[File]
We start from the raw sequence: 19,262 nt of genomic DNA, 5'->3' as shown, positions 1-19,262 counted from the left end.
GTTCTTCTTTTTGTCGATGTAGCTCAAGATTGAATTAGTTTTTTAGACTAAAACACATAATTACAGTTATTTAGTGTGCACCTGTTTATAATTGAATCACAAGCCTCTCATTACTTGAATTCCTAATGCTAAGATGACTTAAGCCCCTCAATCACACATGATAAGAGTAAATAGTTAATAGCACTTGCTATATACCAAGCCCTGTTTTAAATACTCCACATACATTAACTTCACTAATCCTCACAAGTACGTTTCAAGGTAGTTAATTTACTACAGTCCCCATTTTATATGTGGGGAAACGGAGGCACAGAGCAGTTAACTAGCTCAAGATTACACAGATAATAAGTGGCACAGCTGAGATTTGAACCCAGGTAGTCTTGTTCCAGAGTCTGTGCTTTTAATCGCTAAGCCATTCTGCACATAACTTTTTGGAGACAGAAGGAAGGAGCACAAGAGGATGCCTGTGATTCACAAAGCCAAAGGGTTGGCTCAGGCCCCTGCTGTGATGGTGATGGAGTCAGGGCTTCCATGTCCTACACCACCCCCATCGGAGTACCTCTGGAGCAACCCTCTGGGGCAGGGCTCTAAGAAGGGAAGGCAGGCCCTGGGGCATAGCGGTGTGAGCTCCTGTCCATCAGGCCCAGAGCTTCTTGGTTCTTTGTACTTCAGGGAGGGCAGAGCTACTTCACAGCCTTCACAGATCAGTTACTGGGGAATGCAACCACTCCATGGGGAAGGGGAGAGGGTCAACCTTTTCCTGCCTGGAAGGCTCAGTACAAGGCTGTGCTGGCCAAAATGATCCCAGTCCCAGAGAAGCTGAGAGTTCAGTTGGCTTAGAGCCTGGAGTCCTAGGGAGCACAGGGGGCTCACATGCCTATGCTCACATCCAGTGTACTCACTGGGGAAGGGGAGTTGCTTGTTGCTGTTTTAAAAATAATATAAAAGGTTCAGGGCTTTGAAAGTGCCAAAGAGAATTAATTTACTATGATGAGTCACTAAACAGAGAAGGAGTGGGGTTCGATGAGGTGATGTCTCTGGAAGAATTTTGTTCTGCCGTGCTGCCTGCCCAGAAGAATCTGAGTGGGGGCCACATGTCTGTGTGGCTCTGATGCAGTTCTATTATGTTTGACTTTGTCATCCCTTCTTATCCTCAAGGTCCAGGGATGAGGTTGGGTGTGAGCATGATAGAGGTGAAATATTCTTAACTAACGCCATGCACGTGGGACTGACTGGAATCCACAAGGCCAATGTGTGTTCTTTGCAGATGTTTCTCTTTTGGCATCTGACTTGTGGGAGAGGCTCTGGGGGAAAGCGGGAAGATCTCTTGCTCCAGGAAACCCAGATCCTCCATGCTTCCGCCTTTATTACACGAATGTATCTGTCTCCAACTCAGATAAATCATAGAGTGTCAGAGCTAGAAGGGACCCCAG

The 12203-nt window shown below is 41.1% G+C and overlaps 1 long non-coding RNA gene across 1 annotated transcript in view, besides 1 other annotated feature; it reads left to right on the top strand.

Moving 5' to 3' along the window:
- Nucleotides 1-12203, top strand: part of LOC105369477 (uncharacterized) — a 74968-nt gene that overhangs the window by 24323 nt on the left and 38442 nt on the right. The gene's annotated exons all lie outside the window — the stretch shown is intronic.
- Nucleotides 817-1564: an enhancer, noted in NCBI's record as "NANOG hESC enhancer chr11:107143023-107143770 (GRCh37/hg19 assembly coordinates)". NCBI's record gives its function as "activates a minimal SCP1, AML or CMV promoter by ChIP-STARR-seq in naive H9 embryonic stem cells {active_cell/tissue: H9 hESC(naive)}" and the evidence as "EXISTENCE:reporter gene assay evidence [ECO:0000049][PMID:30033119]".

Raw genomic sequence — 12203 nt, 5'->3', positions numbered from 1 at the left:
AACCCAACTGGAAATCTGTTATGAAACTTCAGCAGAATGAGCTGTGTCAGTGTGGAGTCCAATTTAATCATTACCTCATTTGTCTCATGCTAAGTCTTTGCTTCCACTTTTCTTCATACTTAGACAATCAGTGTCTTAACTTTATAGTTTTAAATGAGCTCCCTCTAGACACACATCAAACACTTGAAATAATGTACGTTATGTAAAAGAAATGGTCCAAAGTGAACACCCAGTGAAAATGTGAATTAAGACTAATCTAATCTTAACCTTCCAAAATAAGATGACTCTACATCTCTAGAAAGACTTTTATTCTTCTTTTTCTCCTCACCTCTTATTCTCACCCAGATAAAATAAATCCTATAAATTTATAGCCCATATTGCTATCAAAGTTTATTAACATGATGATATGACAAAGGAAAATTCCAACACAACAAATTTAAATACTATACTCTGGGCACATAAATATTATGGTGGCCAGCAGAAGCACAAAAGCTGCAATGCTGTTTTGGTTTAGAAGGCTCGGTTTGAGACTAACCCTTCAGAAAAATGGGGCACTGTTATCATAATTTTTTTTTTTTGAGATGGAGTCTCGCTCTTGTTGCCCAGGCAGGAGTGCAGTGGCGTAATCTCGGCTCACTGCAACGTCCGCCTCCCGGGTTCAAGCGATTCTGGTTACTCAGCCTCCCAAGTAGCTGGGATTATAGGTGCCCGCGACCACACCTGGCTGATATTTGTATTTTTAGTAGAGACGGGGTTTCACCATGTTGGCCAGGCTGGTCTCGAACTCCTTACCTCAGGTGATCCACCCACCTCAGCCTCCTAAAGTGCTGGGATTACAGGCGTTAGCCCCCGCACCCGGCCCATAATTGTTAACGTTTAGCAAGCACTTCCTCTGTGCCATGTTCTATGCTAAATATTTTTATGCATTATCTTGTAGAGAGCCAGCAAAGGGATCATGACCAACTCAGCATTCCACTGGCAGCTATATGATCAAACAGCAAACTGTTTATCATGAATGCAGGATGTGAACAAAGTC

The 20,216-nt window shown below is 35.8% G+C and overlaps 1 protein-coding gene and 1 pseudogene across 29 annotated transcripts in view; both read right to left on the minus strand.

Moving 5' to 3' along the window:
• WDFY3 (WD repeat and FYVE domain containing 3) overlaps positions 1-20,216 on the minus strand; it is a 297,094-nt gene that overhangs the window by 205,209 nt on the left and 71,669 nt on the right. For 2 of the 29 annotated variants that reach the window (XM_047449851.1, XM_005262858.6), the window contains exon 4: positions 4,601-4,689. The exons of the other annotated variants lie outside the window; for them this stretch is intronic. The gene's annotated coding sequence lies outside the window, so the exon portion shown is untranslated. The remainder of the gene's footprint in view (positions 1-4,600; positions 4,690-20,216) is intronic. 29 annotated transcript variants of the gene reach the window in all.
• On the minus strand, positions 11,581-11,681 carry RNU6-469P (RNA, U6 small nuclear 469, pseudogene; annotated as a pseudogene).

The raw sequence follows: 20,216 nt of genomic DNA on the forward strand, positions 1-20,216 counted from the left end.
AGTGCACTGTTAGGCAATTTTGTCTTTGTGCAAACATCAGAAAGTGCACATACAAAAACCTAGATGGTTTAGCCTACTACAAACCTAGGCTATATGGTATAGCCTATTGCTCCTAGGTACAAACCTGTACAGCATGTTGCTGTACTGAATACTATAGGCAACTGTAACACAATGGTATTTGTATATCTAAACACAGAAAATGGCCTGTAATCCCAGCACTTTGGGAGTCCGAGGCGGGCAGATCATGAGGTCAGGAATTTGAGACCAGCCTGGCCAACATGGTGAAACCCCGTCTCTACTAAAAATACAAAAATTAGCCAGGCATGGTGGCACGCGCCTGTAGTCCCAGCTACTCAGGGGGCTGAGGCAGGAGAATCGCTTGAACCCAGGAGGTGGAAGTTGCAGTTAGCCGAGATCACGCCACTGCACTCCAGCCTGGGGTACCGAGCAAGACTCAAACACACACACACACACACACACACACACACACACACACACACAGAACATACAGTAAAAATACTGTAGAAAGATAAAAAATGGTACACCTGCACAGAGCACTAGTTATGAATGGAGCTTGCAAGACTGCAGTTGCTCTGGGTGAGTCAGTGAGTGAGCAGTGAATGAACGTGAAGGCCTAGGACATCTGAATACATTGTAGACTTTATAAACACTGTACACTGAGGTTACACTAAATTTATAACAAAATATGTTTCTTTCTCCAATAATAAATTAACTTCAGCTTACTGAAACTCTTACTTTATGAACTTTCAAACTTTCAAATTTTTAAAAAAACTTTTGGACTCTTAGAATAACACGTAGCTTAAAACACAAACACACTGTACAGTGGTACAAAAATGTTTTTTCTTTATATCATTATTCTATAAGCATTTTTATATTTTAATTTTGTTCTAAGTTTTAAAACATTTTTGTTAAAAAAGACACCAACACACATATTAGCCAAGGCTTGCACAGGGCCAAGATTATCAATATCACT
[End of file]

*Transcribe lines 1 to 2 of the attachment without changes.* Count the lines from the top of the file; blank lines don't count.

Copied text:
We start from the raw sequence: 19,262 nt of genomic DNA, 5'->3' as shown, positions 1-19,262 counted from the left end.
GTTCTTCTTTTTGTCGATGTAGCTCAAGATTGAATTAGTTTTTTAGACTAAAACACATAATTACAGTTATTTAGTGTGCACCTGTTTATAATTGAATCACAAGCCTCTCATTACTTGAATTCCTAATGCTAAGATGACTTAAGCCCCTCAATCACACATGATAAGAGTAAATAGTTAATAGCACTTGCTATATACCAAGCCCTGTTTTAAATACTCCACATACATTAACTTCACTAATCCTCACAAGTACGTTTCAAGGTAGTTAATTTACTACAGTCCCCATTTTATATGTGGGGAAACGGAGGCACAGAGCAGTTAACTAGCTCAAGATTACACAGATAATAAGTGGCACAGCTGAGATTTGAACCCAGGTAGTCTTGTTCCAGAGTCTGTGCTTTTAATCGCTAAGCCATTCTGCACATAACTTTTTGGAGACAGAAGGAAGGAGCACAAGAGGATGCCTGTGATTCACAAAGCCAAAGGGTTGGCTCAGGCCCCTGCTGTGATGGTGATGGAGTCAGGGCTTCCATGTCCTACACCACCCCCATCGGAGTACCTCTGGAGCAACCCTCTGGGGCAGGGCTCTAAGAAGGGAAGGCAGGCCCTGGGGCATAGCGGTGTGAGCTCCTGTCCATCAGGCCCAGAGCTTCTTGGTTCTTTGTACTTCAGGGAGGGCAGAGCTACTTCACAGCCTTCACAGATCAGTTACTGGGGAATGCAACCACTCCATGGGGAAGGGGAGAGGGTCAACCTTTTCCTGCCTGGAAGGCTCAGTACAAGGCTGTGCTGGCCAAAATGATCCCAGTCCCAGAGAAGCTGAGAGTTCAGTTGGCTTAGAGCCTGGAGTCCTAGGGAGCACAGGGGGCTCACATGCCTATGCTCACATCCAGTGTACTCACTGGGGAAGGGGAGTTGCTTGTTGCTGTTTTAAAAATAATATAAAAGGTTCAGGGCTTTGAAAGTGCCAAAGAGAATTAATTTACTATGATGAGTCACTAAACAGAGAAGGAGTGGGGTTCGATGAGGTGATGTCTCTGGAAGAATTTTGTTCTGCCGTGCTGCCTGCCCAGAAGAATCTGAGTGGGGGCCACATGTCTGTGTGGCTCTGATGCAGTTCTATTATGTTTGACTTTGTCATCCCTTCTTATCCTCAAGGTCCAGGGATGAGGTTGGGTGTGAGCATGATAGAGGTGAAATATTCTTAACTAACGCCATGCACGTGGGACTGACTGGAATCCACAAGGCCAATGTGTGTTCTTTGCAGATGTTTCTCTTTTGGCATCTGACTTGTGGGAGAGGCTCTGGGGGAAAGCGGGAAGATCTCTTGCTCCAGGAAACCCAGATCCTCCATGCTTCCGCCTTTATTACACGAATGTATCTGTCTCCAACTCAGATAAATCATAGAGTGTCAGAGCTAGAAGGGACCCCAG